Women aged ≥ 40 years were more likely than younger women (18–39 years) to recognize ‘puckering or dimpling of the breast skin’ (OR = 1.52, 95% CI: 1.32–1.76) and ‘redness of the breast skin’ (OR = 1.47, 95% CI: 1.27–1.69). However, women aged ≥ 40 years were less likely to recognize ‘pain in one of the breasts or armpits’ (OR = 0.80, 95% CI: 0.69–0.92).

Association between recognizing nipple symptoms and participant characteristics

Women residing in the WBJ were less likely than women residing in the Gaza Strip to recognize all nipple symptoms (Table 6). On the contrary, women recruited from hospitals or primary healthcare centers were more likely than women recruited from public spaces to recognize all nipple symptoms. Additionally, women aged ≥ 40 years had a higher likelihood than younger women (18–39 years) to recognize all nipple symptoms.

Table 6 Multivariable logistic regression analyzing the association between recognizing nipple symptoms and participant characteristics
Table 7 Multivariable logistic regression analyzing the association between recognizing other symptoms and participant characteristics

Association between recognizing other BC symptoms and participant characteristics

Women residing in the WBJ were less likely than women residing in the Gaza Strip to recognize all other BC symptoms except ‘unexplained weight loss’ for which no difference was noticed (Table 7). In contrast, women recruited from hospitals and those with post-secondary education were more likely to recognize all other BC symptoms.

Discussion

Good BC awareness is associated with early diagnosis, which leads to higher survival rates [5, 31,32,33]. Improving the awareness of BC symptoms could be especially critical in Palestine due to low resources and uptake of BC screening [7,8,9]. This study assessed the existing awareness of BC symptoms in Palestine to help in building strategies and establishing programs that work on raising the awareness of BC symptoms. Although several activities for this purpose were carried out [34, 35], the results of this study suggest that educational interventions should be tailored more to the context of the Palestinian community. This is in concordance with the findings of Sabi and colleagues in their study, where participants who attended cancer awareness campaigns did not show higher overall knowledge about cancer warning signs and risk factors [36]. The consensus at the 12th Breast, Gynecological and Immuno-oncology International Cancer Conference in Egypt concluded that BC awareness campaigns should consider specific disease criteria and socioeconomic status of the country [37]. This is especially important for women in the Gaza Strip, where most women diagnosed with BC have advanced stages. Moreover, patients do not have access to adequate treatment options locally and movement restrictions impede their ability to travel outside to receive cancer care [38].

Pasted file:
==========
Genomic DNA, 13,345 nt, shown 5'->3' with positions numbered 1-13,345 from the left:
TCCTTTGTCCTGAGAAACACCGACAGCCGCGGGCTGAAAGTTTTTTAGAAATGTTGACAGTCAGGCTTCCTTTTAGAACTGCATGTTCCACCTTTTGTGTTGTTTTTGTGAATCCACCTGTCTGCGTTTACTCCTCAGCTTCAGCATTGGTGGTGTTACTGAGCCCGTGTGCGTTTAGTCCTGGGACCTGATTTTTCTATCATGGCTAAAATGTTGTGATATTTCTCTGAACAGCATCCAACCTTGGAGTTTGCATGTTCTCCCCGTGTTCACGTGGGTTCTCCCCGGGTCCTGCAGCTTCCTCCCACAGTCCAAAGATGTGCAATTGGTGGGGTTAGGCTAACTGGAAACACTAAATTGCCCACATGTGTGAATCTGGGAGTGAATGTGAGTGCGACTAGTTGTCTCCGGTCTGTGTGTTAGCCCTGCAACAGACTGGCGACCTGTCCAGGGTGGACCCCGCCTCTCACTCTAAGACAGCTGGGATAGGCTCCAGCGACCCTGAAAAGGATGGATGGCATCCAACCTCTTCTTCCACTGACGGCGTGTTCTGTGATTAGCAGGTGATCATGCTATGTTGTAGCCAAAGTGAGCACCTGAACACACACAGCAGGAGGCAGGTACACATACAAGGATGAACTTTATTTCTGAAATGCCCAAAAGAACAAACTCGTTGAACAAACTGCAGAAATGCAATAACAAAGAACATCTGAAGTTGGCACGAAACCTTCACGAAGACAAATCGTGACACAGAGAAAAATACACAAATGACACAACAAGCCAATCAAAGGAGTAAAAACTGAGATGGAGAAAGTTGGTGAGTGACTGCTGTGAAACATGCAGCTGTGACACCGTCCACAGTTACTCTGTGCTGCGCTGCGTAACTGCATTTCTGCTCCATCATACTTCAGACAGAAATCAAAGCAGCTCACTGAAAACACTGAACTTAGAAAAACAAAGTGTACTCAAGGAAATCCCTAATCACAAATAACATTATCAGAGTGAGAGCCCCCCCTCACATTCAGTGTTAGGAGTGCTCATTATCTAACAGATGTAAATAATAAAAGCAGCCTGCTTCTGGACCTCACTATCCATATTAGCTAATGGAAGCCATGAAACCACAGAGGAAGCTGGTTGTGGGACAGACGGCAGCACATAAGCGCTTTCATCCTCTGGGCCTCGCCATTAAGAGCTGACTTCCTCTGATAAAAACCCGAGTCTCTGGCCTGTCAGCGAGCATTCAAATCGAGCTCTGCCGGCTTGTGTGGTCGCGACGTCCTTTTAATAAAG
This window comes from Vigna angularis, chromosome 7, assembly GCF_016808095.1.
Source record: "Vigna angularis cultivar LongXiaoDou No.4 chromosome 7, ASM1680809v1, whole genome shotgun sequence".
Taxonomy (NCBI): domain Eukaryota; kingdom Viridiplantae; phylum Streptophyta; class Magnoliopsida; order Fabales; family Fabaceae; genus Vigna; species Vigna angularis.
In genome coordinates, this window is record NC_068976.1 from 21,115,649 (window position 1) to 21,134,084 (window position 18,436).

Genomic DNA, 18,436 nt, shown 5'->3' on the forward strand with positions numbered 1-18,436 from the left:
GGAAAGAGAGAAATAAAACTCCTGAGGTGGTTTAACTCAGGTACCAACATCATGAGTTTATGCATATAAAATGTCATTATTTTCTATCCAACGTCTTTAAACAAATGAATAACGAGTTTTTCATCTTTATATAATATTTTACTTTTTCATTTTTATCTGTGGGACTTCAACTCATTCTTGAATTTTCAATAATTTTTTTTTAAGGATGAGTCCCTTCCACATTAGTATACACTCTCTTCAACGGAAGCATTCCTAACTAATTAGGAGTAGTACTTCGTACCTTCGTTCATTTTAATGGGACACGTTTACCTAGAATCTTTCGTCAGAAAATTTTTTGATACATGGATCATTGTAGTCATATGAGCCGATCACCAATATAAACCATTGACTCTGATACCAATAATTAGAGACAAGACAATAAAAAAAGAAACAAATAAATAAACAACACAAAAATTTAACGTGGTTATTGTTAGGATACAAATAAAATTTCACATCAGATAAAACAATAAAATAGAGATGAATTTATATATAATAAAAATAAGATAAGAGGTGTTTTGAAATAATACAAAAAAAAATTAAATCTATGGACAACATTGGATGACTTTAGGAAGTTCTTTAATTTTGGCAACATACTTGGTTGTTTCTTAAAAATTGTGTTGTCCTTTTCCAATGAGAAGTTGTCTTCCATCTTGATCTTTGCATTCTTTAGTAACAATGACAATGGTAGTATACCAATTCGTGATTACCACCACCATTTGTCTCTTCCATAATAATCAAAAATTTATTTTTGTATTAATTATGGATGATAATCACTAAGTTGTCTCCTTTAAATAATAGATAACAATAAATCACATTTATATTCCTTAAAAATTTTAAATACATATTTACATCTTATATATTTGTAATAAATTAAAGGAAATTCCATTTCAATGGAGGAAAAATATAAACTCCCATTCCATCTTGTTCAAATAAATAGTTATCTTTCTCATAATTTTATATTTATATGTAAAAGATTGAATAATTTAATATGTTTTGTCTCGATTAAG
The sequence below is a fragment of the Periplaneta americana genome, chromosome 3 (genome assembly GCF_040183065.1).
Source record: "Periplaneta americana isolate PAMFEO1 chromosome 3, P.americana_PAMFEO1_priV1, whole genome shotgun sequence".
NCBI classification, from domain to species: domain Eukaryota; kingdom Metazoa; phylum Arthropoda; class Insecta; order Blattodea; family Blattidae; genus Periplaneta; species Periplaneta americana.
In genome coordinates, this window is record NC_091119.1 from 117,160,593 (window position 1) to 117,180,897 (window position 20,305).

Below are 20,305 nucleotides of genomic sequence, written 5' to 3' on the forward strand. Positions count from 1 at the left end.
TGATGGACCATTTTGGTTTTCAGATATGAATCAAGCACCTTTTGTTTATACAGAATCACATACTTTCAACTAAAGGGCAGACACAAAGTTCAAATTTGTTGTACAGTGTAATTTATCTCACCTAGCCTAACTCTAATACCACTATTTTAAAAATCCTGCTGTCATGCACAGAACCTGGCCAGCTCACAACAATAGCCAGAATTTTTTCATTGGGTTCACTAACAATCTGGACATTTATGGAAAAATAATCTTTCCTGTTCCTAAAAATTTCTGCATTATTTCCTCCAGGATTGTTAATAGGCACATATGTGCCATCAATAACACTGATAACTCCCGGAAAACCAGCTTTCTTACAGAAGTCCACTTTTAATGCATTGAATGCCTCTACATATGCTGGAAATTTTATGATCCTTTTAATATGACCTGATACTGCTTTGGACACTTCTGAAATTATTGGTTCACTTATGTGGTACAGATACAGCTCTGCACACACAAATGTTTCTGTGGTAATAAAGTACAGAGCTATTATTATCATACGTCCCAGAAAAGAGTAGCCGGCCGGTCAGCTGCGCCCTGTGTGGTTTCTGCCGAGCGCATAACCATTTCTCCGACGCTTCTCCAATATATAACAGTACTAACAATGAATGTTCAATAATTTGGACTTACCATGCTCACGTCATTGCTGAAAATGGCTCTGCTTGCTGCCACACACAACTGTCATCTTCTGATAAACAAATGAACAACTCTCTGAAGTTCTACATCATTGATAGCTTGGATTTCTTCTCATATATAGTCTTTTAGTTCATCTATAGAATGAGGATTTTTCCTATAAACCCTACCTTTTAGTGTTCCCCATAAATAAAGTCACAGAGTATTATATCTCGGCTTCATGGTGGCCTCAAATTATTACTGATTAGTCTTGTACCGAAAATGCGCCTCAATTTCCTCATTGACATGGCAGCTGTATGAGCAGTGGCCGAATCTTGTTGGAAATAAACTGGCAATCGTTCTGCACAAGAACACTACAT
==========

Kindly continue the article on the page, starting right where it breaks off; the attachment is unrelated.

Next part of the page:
Awareness level of BC symptoms

The low to moderate awareness of BC symptoms in this study is similar to the findings of Al-Mousa and colleagues among Jordanian women with 44.0% displaying good knowledge of BC symptoms [39]. Hassan and colleagues showed lower knowledge of BC in Egypt with 33.2% demonstrating good knowledge [40]. Other previous studies from non-Arab countries including China, Turkey, Nigeria, and Singapore also showed inadequate awareness of BC symptoms [29, 41,42,43]. A study conducted in Lebanon found a higher awareness of BC symptoms than of BC treatment options and curability. The authors explained that could be due to the focus of public campaigns on the detection of BC through its symptoms not the potential to cure BC [44]. Negative beliefs and worry about a potential BC diagnosis were also found to be barriers to early diagnosis in other studies [11, 20, 45] Future educational interventions should focus more on clarifying the link between the recognition of BC symptoms and early diagnosis leading to higher chances of curability [20]. In concordance with this study, previous studies found that women recognized breast symptoms, especially those with lump, more often than nipple symptoms [12, 46,47,48]. In fact, patients with non-lump symptoms were more likely to delay their medical visit [12]. This necessitates that the nature of BC symptoms should be included in the design of educational interventions aiming to raise the awareness of BC symptoms.

In comparison with another study looking at the awareness of cervical and ovarian cancer warning signs and symptoms among Palestinian women, good BC symptoms awareness in this study is relatively higher (41.7% vs. 27.4% and 17.4%, respectively) [21, 23]. This could be due to local awareness campaigns focusing on BC rather than other cancers. Quintanilha and colleagues demonstrated the efficiency of the ‘Pink October’ in increasing the interest of the Brazilian population in searching the internet about BC awareness [49]. Another contributing factor for the better awareness of BC symptoms could be the greater incidence of BC than other cancers, which may lead to higher chances that women could know someone with BC [1]. This may drive women to read more about BC.